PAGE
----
Whatever the origins of religiosity, nearly all religions have culturally evolved complexes of practices, stories, and norms that work together to suppress the self and connect people to something beyond the self. Newberg (37) found that religious experiences often involve decreased activity in brain areas that maintain maps of the self's boundaries and position, consistent with widespread reports that mystical experiences involve feelings of merging with God or the universe. Studies of ritual, particularly those involving the sort of synchronized motor movements common in religious rites, indicate that such rituals serve to bind participants together in what is often reported to be an ecstatic state of union (38). Recent work on mirror neurons indicates that, whereas such neurons exist in other primates, they are much more numerous in human beings, and they serve to synchronize our feelings and movements with those of others around us (39). Whether people use their mirror neurons to feel another's pain, enjoy a synchronized dance, or bow in unison toward Mecca, it is clear that we are prepared, neurologically, psychologically, and culturally, to link our consciousness, our emotions, and our motor movements with those of other people.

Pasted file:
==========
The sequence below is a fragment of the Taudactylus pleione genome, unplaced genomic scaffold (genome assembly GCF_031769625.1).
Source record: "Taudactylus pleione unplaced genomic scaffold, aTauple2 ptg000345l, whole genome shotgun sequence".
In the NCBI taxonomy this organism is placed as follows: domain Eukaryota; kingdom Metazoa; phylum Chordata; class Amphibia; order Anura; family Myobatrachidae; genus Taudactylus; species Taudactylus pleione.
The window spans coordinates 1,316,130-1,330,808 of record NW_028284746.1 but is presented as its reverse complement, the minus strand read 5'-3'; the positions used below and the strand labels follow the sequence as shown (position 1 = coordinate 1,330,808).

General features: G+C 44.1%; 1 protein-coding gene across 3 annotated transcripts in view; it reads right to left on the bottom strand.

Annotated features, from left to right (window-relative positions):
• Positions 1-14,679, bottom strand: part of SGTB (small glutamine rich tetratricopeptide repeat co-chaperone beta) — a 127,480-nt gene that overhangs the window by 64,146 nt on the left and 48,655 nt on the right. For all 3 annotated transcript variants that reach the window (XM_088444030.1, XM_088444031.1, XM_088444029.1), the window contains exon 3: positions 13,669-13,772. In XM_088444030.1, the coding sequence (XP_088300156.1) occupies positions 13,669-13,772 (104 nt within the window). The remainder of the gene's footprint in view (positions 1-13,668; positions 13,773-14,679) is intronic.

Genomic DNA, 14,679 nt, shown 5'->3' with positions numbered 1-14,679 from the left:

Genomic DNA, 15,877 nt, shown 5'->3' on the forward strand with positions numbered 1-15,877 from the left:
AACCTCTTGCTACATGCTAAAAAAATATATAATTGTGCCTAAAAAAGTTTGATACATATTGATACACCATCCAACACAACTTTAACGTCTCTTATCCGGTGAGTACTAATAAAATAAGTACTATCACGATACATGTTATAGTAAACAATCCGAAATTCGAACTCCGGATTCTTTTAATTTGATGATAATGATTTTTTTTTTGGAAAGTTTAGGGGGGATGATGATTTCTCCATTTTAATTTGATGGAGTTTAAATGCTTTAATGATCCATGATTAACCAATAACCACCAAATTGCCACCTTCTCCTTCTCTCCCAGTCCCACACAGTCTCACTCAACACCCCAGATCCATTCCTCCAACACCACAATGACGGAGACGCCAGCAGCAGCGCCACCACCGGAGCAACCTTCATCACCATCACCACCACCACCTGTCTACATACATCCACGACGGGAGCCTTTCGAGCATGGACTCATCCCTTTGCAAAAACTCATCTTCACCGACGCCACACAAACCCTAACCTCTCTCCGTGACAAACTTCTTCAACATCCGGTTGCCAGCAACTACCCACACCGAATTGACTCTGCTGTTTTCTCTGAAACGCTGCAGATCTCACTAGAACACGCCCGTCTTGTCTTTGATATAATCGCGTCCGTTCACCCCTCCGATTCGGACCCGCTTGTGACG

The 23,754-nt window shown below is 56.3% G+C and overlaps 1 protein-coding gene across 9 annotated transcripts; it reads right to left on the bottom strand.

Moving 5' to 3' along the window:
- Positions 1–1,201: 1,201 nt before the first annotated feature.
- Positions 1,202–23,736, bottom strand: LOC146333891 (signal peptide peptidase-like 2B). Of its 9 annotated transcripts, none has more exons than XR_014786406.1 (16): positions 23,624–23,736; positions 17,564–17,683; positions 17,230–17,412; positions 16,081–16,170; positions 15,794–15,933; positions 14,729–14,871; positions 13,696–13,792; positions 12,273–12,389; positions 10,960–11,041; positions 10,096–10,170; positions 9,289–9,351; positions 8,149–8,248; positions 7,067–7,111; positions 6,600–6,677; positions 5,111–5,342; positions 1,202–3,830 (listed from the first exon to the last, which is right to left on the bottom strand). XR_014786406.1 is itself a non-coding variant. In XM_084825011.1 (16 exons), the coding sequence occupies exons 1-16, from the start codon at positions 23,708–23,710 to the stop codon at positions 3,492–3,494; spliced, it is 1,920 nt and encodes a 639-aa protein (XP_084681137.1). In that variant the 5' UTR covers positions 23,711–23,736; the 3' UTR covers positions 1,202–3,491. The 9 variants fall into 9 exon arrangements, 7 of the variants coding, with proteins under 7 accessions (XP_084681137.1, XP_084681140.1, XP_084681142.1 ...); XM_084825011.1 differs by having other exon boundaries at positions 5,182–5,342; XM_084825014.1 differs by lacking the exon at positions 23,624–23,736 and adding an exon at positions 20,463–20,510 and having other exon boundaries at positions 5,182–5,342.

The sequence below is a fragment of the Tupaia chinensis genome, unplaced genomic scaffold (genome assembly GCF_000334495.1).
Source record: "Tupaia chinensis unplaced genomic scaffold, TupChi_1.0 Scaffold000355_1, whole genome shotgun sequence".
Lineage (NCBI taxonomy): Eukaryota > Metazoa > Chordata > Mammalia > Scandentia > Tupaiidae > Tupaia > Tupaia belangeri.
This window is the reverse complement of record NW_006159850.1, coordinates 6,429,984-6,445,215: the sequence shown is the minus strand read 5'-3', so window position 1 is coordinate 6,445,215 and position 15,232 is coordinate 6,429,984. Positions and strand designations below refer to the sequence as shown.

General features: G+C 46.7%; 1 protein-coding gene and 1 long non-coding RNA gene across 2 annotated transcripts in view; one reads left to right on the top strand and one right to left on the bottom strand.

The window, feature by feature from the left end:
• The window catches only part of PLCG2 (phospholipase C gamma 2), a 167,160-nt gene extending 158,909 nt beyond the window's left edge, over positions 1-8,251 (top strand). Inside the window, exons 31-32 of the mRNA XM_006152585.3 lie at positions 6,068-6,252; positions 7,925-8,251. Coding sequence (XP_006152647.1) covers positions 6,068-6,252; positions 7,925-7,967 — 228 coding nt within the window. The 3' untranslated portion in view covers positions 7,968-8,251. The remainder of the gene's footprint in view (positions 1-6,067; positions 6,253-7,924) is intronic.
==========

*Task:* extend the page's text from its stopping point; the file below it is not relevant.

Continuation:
Patriotism could be substituted for religion in the act of reciting the Pledge of Allegiance.  I have studied the jurisprudence of this ritual beginning in 1941 up to the present day's pending appeals.  " Studies of ritual, particularly those involving the sort of synchronized motor movements common in religious rites, indicate that such rituals serve to bind participants together in what is often reported to be an ecstatic state of union" Such an example of synchronized motor movements is placing the hand to the heart when this is recited.  The concatenation of sounds are meaningless, not only to the five year olds who first repeat the words, but were to the Georgia State legislators, who recently passed a bill threating secession hours after affirming their pledge to "one nation indivisible."

Haidt is right in that the power of emotion, especially when potentiated by group fervor.  This has another effect, one that turns the ecstatic state of union into an equally powerful hatred of he who fails to join in the ritual.  It is an ugly dynamic to see in a lynch mob, or an old film of the Nuremberg volksprecht or to this eye, the mass recitation of this patriotic ritual in the halls of congress.  And when I see a hint of it, albeit for noble causes, in a house of erudition, a sacred hall of unfettered knowledge, where only discovered truth is exalted, it is an atheistic sacrilege that I must resist.

The goal of my effort, perhaps to resonate with a few, is not joy, or even serenity, but quite the opposite, the engagement of diverse ideas, the sharing of experience and insights that has the capacity to transform individuals and societies.